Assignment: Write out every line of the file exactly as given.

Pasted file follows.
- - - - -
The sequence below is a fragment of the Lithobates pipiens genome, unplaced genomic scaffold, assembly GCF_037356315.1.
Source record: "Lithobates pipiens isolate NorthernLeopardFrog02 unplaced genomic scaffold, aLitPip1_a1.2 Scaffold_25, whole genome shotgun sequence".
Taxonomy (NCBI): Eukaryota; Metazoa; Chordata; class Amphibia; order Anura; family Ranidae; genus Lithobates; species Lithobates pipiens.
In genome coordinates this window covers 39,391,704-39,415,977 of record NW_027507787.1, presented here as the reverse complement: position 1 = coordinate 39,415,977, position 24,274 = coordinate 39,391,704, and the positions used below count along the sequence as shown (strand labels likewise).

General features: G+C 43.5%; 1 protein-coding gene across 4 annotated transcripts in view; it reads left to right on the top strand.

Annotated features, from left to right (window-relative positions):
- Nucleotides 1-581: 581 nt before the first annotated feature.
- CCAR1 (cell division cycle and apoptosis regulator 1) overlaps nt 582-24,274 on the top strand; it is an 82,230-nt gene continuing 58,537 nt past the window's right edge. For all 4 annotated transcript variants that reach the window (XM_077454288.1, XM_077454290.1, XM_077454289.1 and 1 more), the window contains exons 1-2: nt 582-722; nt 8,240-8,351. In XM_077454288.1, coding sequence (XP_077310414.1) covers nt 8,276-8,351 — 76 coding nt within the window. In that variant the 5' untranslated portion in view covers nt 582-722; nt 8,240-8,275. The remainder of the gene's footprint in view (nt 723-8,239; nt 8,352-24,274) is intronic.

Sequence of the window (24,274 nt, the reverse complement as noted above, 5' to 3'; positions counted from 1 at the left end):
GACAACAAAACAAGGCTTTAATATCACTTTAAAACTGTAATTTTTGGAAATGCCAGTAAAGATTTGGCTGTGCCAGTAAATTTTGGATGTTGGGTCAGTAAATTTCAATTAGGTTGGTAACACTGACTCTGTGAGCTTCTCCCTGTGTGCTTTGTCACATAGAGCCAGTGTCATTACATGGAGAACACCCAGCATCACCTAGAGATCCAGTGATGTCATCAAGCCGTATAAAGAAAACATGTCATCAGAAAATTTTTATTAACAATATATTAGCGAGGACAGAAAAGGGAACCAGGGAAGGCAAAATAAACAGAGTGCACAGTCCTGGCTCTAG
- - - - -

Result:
The sequence below is a fragment of the Lithobates pipiens genome, unplaced genomic scaffold, assembly GCF_037356315.1.
Source record: "Lithobates pipiens isolate NorthernLeopardFrog02 unplaced genomic scaffold, aLitPip1_a1.2 Scaffold_25, whole genome shotgun sequence".
Taxonomy (NCBI): Eukaryota; Metazoa; Chordata; class Amphibia; order Anura; family Ranidae; genus Lithobates; species Lithobates pipiens.
In genome coordinates this window covers 39,391,704-39,415,977 of record NW_027507787.1, presented here as the reverse complement: position 1 = coordinate 39,415,977, position 24,274 = coordinate 39,391,704, and the positions used below count along the sequence as shown (strand labels likewise).

General features: G+C 43.5%; 1 protein-coding gene across 4 annotated transcripts in view; it reads left to right on the top strand.

Annotated features, from left to right (window-relative positions):
- Nucleotides 1-581: 581 nt before the first annotated feature.
- CCAR1 (cell division cycle and apoptosis regulator 1) overlaps nt 582-24,274 on the top strand; it is an 82,230-nt gene continuing 58,537 nt past the window's right edge. For all 4 annotated transcript variants that reach the window (XM_077454288.1, XM_077454290.1, XM_077454289.1 and 1 more), the window contains exons 1-2: nt 582-722; nt 8,240-8,351. In XM_077454288.1, coding sequence (XP_077310414.1) covers nt 8,276-8,351 — 76 coding nt within the window. In that variant the 5' untranslated portion in view covers nt 582-722; nt 8,240-8,275. The remainder of the gene's footprint in view (nt 723-8,239; nt 8,352-24,274) is intronic.

Sequence of the window (24,274 nt, the reverse complement as noted above, 5' to 3'; positions counted from 1 at the left end):
GACAACAAAACAAGGCTTTAATATCACTTTAAAACTGTAATTTTTGGAAATGCCAGTAAAGATTTGGCTGTGCCAGTAAATTTTGGATGTTGGGTCAGTAAATTTCAATTAGGTTGGTAACACTGACTCTGTGAGCTTCTCCCTGTGTGCTTTGTCACATAGAGCCAGTGTCATTACATGGAGAACACCCAGCATCACCTAGAGATCCAGTGATGTCATCAAGCCGTATAAAGAAAACATGTCATCAGAAAATTTTTATTAACAATATATTAGCGAGGACAGAAAAGGGAACCAGGGAAGGCAAAATAAACAGAGTGCACAGTCCTGGCTCTAG